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Proceedings Paper

Detection of progressive transmission loss due to haze with Galileo mask DUV transmittance mapping based on non imaging optics
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Paper Abstract

In this paper, we expand on our earlier work1,2 reporting the use of high sensitivity DUV transmission metrology as a means for detection of progressive transmission loss on mask and pellicle surfaces. We also report a use case for incoming reticle qualification based on DUV transmission uniformity. Traditional inspection systems rely on algorithms to locate discrete defects greater than a threshold size (typically > 100nm), or printing a wafer and then looking for repeating defects using wafer inspection and SEM review. These types of defect inspection do not have the ability to detect transmission degradation at the low levels where it begins to impact yield. There are numerous mechanisms for transmission degradation, including haze in its early, thin film form, electric-field induced field migration, and pellicle degradation. During the early development of haze, it behaves as a surface film which reduces 193nm transmission and requires compensation by scanner dose. The film forms in a non-uniform fashion, resulting from non-uniformity of exposure on the pattern side due to varying dose passing through the attenuating layers. As this non-uniformity evolves, there is a gradual loss of wafer critical dimension uniformity (CDU) due to a degradation of the exposure dose homogeneity. Electric-field induced migration also appears to manifest as a non-uniform transmission loss, typically presenting with a radial signature. In this paper we present evidence that a DUV transmission measurement system, GalileTM, is capable of detecting low levels of transmission loss, prior to CDU related yield loss or the appearance of printing defects. Galileo is an advanced DUV transmission metrology system which utilizes a wide-band, incoherent light source and non-imaging optics to achieve sensitivities to transmission changes of less than 0.1%. Due to its very high SNR, it has a fast MAM time of less than 1 sec per point, measuring a full field mask in as little as 30 minutes. A flexible user interface enables users to easily define measurement recipes, threshold sensitivities, and time-based tracking of transmission degradation. The system measures through pellicle under better than class 1 clean air conditions.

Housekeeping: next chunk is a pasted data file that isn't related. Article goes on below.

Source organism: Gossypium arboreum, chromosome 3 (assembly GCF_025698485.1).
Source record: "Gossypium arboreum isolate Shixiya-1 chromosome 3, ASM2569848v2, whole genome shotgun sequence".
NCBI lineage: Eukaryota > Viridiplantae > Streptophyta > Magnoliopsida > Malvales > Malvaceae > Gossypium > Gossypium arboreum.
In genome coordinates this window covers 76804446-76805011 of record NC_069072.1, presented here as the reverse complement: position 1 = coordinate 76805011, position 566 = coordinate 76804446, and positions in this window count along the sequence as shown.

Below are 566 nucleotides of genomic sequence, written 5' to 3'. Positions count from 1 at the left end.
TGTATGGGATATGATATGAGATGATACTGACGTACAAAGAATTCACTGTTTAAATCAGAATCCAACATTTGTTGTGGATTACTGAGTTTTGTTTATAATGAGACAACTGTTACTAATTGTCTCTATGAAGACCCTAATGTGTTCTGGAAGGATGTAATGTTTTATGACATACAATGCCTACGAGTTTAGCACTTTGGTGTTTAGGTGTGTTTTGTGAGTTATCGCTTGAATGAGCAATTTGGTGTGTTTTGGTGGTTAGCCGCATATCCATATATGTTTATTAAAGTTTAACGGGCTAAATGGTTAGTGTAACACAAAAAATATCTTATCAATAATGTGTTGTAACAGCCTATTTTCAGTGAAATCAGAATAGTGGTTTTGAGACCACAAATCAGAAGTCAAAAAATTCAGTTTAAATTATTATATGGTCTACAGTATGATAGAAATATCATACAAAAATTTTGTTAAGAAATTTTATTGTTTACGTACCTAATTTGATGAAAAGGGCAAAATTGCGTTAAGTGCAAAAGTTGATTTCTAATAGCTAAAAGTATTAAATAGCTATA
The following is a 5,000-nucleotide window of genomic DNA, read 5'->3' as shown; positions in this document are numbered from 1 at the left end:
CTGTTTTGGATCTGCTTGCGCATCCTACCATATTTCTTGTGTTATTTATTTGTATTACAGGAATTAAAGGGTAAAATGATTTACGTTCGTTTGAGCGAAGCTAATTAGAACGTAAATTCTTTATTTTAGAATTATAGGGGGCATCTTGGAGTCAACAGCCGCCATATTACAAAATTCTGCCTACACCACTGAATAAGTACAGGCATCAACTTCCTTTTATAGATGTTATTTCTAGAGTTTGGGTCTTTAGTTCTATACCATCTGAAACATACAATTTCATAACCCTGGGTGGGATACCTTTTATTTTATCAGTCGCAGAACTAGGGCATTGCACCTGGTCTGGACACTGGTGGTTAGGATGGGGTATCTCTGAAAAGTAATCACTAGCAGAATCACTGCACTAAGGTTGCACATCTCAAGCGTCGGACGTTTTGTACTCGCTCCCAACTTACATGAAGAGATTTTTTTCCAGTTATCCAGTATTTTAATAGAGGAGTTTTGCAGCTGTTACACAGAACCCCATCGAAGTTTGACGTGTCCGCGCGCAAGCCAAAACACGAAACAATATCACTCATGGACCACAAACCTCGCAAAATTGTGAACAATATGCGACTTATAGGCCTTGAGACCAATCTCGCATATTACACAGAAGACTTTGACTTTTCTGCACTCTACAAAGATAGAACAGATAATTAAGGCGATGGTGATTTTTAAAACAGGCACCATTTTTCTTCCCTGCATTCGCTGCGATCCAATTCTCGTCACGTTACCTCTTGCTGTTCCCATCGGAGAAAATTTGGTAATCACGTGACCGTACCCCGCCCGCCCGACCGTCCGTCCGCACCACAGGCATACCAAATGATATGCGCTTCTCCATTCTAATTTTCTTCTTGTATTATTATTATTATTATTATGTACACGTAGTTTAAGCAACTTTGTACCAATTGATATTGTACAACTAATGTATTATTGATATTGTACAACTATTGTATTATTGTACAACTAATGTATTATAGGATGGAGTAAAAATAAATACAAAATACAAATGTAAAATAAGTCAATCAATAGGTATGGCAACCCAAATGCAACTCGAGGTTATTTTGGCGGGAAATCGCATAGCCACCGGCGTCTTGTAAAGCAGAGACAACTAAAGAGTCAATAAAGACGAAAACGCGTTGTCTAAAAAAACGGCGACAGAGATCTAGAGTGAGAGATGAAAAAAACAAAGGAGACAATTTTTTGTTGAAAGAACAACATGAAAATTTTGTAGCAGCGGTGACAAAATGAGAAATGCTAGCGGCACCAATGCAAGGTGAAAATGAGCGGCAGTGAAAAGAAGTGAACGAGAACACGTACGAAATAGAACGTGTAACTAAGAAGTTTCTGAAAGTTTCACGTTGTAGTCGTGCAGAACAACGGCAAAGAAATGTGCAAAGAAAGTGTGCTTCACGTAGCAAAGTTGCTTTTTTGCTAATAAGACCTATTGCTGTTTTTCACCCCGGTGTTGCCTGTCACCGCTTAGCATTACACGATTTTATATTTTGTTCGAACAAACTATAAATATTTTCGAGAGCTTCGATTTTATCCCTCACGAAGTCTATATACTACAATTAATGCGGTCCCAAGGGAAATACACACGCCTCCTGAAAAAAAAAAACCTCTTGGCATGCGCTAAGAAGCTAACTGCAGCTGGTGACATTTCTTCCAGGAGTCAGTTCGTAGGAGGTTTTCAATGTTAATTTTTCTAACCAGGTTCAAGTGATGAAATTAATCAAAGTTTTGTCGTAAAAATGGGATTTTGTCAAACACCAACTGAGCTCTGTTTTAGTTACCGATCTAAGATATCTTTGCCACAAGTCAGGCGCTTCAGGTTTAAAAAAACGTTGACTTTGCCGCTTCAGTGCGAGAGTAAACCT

Paper Details

Date Published: 17 October 2008
PDF: 10 pages
Proc. SPIE 7122, Photomask Technology 2008, 712216 (17 October 2008); doi: 10.1117/12.801558
Show Author Affiliations
Steven Labovitz, Pixer Technology (Israel)
Guy Ben-Zvi, Pixer Technology (Israel)
Vladimir Dmitriev, Pixer Technology (Israel)
Erez Graitzer, Pixer Technology (Israel)
Eitan Zait, Pixer Technology (Israel)


Published in SPIE Proceedings Vol. 7122:
Photomask Technology 2008
Hiroichi Kawahira; Larry S. Zurbrick, Editor(s)

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